Yesterday, a Facebook friend–in the course of a discussion stemming from my post criticizing David Brooks‘ claim that protests by high school football players a la Colin Kaepernick were ‘counterproductive’–pointed me to the following quote by Saul Alinsky:
Even the most elementary grasp of the fundamental idea that one communicates within the experience of his audience — and gives full respect to the other’s values — would have ruled out attacks on the American flag. The responsible organizer would have known that it is the establishment that has betrayed the flag while the flag, itself, remains the glorious symbol of America’s hopes and aspirations, and he would have conveyed this message to his audience. (from Rules for Radicals)
Brooks’ original thesis can now piggyback on the ‘authority’ that a respected ‘radical’ organizer like Alinsky provides: respect the ‘sacral status of ‘national’ symbols; protest the establishment, do not make the symbol the focus of your protest, or you risk, ‘counterproductively,’ losing the support of the rest of the social group. (As my friend suggested, the sacralization of the ‘national’ symbol serves a kind of ‘social utility’–protesting in a manner that suggests ‘disrespecting’ this sacral status results in a loss of this ‘social utility’; it is this loss we should be worried about when we choose such a tactic of protest, and not whether the symbol is intrinsically sacred. Indeed, Alinsky does not, above, ascribe any such sacral status to the flag, calling it instead, a ‘glorious symbol.’ That glory is presumably at risk of being tarnished.) So, the current protests and their tactics, their rhetorical stance, stand indicted of poor tactical and strategic sense.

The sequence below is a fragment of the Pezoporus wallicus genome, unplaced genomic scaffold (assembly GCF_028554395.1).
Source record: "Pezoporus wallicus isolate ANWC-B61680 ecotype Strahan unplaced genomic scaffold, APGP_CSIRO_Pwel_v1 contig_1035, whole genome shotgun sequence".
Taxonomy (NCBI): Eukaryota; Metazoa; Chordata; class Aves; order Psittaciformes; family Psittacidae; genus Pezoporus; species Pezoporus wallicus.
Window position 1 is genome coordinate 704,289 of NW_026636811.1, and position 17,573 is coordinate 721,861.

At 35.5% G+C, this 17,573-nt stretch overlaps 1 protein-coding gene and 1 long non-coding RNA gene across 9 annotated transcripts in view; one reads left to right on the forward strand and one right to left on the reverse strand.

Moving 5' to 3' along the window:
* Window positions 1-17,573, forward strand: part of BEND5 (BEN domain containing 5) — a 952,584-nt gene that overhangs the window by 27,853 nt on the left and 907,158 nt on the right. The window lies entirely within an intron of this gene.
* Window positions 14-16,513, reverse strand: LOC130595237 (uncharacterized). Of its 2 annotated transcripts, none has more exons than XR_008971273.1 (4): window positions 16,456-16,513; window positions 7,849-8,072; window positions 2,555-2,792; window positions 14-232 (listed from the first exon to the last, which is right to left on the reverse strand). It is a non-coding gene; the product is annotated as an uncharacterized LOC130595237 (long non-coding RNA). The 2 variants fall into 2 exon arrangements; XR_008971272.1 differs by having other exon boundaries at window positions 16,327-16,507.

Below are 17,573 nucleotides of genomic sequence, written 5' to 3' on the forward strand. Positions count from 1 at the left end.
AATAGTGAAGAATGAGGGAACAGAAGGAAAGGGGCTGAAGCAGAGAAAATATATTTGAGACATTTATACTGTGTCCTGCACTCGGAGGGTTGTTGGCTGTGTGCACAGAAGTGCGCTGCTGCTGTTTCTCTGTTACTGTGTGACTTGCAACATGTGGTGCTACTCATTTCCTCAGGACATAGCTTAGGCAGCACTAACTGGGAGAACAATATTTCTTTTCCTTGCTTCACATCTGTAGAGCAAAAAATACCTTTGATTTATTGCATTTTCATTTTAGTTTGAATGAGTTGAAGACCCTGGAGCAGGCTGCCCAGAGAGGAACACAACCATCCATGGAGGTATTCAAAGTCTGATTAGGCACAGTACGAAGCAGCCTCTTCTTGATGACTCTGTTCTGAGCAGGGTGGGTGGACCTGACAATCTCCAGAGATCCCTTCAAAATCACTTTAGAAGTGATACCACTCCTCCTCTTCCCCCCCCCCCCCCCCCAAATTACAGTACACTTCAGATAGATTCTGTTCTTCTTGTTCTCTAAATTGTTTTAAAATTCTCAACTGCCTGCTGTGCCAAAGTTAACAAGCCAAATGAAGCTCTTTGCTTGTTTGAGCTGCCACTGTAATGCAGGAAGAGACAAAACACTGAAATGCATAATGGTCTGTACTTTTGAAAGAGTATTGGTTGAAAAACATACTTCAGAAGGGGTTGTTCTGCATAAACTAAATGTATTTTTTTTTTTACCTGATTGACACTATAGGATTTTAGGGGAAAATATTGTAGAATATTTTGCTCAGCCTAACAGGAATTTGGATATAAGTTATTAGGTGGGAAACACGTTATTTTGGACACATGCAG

Here is my response, drawn and culled from the various replies and comments I wrote in yesterday’s brief debate:
First, what is truly ‘counterproductive’ about the current situation–the one being protested by Black Lives Matter, Kaepernick, and others–is the following: Systemic racism; a nationalism which views itself as a religion and therefore, as the issuer of categorical demands; failures of empathy on the part of the dominant class; a lack of moral imagination in those who regulate and police. In the hierarchy of counterproductive actions, these occupy the top-most rung. Protests–in whatever shape or form–by members of a systematically oppressed class are quite distant. Indeed, they are genuinely productive of a new national sensibility precisely because they ask new questions and may cause redefinitions of the supposed national project. Indeed, the more ‘sacred’ the symbol, the greater its vulnerability and susceptibility to the radical protest, to its utilization in activism which seeks to impress upon spectators its seriousness and urgency.
Second, speaking of tactical sense, in the current state of affairs, critiques of the football players’ actions have made a fight over the national anthem’s standing the main event, and in the process not only highlighted the national anthem’s foundational glorification of slavery but also led to a vigorous debate about what the American ideal really is. The diversity of responses to the football players’ protests suggests enough Americans a) support the right of the players to protest this way and b) have welcomed a closer look at the national anthem’s provenance and its possible malignancies. To suggest that most Americans will despise political gestures like this and that it will have the predicted unhealthily disruptive outcomes is to indulge in a little too much prophecy for my taste. I’m perfectly willing to bide my time and let public discourse about this gesture take us into unexplored domains of political debate.
Third, (here, perhaps I explicitly part with Alinsky): sacrilege is a good thing; smashing idols is a good thing. Erecting temples and false religions is a fool’s game. The original political sin is turning rhetorical symbols into icons beyond human reproach. To place these symbols beyond protest is to concede a political weapon–the language of quasi-theistic categoricity–to the opposition, an act of political surrender. Nice try.